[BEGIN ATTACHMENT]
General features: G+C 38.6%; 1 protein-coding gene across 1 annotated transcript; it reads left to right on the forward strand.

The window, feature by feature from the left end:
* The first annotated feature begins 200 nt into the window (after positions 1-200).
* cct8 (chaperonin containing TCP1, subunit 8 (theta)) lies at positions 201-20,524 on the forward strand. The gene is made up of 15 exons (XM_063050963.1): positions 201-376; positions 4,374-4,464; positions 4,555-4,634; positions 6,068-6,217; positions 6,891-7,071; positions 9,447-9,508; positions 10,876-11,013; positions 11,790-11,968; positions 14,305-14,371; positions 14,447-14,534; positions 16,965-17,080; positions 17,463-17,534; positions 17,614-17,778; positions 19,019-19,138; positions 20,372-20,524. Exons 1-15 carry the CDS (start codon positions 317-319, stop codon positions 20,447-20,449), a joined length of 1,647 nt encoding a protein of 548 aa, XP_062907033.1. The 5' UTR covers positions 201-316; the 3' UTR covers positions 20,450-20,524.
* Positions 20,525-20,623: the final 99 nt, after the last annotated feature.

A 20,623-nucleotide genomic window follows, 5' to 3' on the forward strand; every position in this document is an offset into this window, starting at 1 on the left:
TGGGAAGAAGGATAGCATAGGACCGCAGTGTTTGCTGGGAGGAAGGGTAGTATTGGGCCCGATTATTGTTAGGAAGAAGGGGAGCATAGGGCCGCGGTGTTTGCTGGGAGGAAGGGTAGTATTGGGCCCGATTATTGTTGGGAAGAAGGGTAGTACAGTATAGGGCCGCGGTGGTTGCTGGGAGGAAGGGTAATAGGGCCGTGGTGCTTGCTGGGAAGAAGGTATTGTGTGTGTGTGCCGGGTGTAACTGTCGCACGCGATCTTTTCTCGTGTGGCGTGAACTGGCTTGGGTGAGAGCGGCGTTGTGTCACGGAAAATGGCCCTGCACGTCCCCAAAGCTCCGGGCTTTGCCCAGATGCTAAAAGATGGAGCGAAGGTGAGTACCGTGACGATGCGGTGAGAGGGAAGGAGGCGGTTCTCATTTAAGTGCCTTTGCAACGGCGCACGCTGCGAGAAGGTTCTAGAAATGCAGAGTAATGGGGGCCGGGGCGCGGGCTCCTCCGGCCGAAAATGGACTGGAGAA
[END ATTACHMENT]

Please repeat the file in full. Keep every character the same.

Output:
General features: G+C 38.6%; 1 protein-coding gene across 1 annotated transcript; it reads left to right on the forward strand.

The window, feature by feature from the left end:
* The first annotated feature begins 200 nt into the window (after positions 1-200).
* cct8 (chaperonin containing TCP1, subunit 8 (theta)) lies at positions 201-20,524 on the forward strand. The gene is made up of 15 exons (XM_063050963.1): positions 201-376; positions 4,374-4,464; positions 4,555-4,634; positions 6,068-6,217; positions 6,891-7,071; positions 9,447-9,508; positions 10,876-11,013; positions 11,790-11,968; positions 14,305-14,371; positions 14,447-14,534; positions 16,965-17,080; positions 17,463-17,534; positions 17,614-17,778; positions 19,019-19,138; positions 20,372-20,524. Exons 1-15 carry the CDS (start codon positions 317-319, stop codon positions 20,447-20,449), a joined length of 1,647 nt encoding a protein of 548 aa, XP_062907033.1. The 5' UTR covers positions 201-316; the 3' UTR covers positions 20,450-20,524.
* Positions 20,525-20,623: the final 99 nt, after the last annotated feature.

A 20,623-nucleotide genomic window follows, 5' to 3' on the forward strand; every position in this document is an offset into this window, starting at 1 on the left:
TGGGAAGAAGGATAGCATAGGACCGCAGTGTTTGCTGGGAGGAAGGGTAGTATTGGGCCCGATTATTGTTAGGAAGAAGGGGAGCATAGGGCCGCGGTGTTTGCTGGGAGGAAGGGTAGTATTGGGCCCGATTATTGTTGGGAAGAAGGGTAGTACAGTATAGGGCCGCGGTGGTTGCTGGGAGGAAGGGTAATAGGGCCGTGGTGCTTGCTGGGAAGAAGGTATTGTGTGTGTGTGCCGGGTGTAACTGTCGCACGCGATCTTTTCTCGTGTGGCGTGAACTGGCTTGGGTGAGAGCGGCGTTGTGTCACGGAAAATGGCCCTGCACGTCCCCAAAGCTCCGGGCTTTGCCCAGATGCTAAAAGATGGAGCGAAGGTGAGTACCGTGACGATGCGGTGAGAGGGAAGGAGGCGGTTCTCATTTAAGTGCCTTTGCAACGGCGCACGCTGCGAGAAGGTTCTAGAAATGCAGAGTAATGGGGGCCGGGGCGCGGGCTCCTCCGGCCGAAAATGGACTGGAGAA